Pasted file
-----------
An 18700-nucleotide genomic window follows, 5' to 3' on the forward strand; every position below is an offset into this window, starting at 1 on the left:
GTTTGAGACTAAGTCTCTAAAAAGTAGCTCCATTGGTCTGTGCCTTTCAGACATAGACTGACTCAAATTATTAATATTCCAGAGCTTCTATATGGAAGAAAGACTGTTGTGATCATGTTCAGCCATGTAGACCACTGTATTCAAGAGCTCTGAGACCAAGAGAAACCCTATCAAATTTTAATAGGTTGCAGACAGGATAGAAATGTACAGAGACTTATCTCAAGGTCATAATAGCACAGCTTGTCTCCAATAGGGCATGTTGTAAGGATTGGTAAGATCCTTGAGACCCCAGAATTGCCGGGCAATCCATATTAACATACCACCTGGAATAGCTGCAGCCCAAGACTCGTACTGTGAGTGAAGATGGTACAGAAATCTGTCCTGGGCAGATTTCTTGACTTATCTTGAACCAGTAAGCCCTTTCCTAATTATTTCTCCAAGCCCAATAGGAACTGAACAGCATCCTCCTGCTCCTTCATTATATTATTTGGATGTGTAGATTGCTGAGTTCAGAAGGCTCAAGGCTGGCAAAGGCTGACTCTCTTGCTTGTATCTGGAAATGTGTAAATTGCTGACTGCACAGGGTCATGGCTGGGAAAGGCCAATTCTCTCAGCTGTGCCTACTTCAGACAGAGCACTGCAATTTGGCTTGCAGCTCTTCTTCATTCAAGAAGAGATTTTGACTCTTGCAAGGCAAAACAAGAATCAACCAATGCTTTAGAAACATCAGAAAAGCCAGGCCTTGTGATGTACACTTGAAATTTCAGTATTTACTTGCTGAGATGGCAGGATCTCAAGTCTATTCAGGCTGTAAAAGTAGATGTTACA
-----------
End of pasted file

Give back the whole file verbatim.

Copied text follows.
An 18700-nucleotide genomic window follows, 5' to 3' on the forward strand; every position below is an offset into this window, starting at 1 on the left:
GTTTGAGACTAAGTCTCTAAAAAGTAGCTCCATTGGTCTGTGCCTTTCAGACATAGACTGACTCAAATTATTAATATTCCAGAGCTTCTATATGGAAGAAAGACTGTTGTGATCATGTTCAGCCATGTAGACCACTGTATTCAAGAGCTCTGAGACCAAGAGAAACCCTATCAAATTTTAATAGGTTGCAGACAGGATAGAAATGTACAGAGACTTATCTCAAGGTCATAATAGCACAGCTTGTCTCCAATAGGGCATGTTGTAAGGATTGGTAAGATCCTTGAGACCCCAGAATTGCCGGGCAATCCATATTAACATACCACCTGGAATAGCTGCAGCCCAAGACTCGTACTGTGAGTGAAGATGGTACAGAAATCTGTCCTGGGCAGATTTCTTGACTTATCTTGAACCAGTAAGCCCTTTCCTAATTATTTCTCCAAGCCCAATAGGAACTGAACAGCATCCTCCTGCTCCTTCATTATATTATTTGGATGTGTAGATTGCTGAGTTCAGAAGGCTCAAGGCTGGCAAAGGCTGACTCTCTTGCTTGTATCTGGAAATGTGTAAATTGCTGACTGCACAGGGTCATGGCTGGGAAAGGCCAATTCTCTCAGCTGTGCCTACTTCAGACAGAGCACTGCAATTTGGCTTGCAGCTCTTCTTCATTCAAGAAGAGATTTTGACTCTTGCAAGGCAAAACAAGAATCAACCAATGCTTTAGAAACATCAGAAAAGCCAGGCCTTGTGATGTACACTTGAAATTTCAGTATTTACTTGCTGAGATGGCAGGATCTCAAGTCTATTCAGGCTGTAAAAGTAGATGTTACA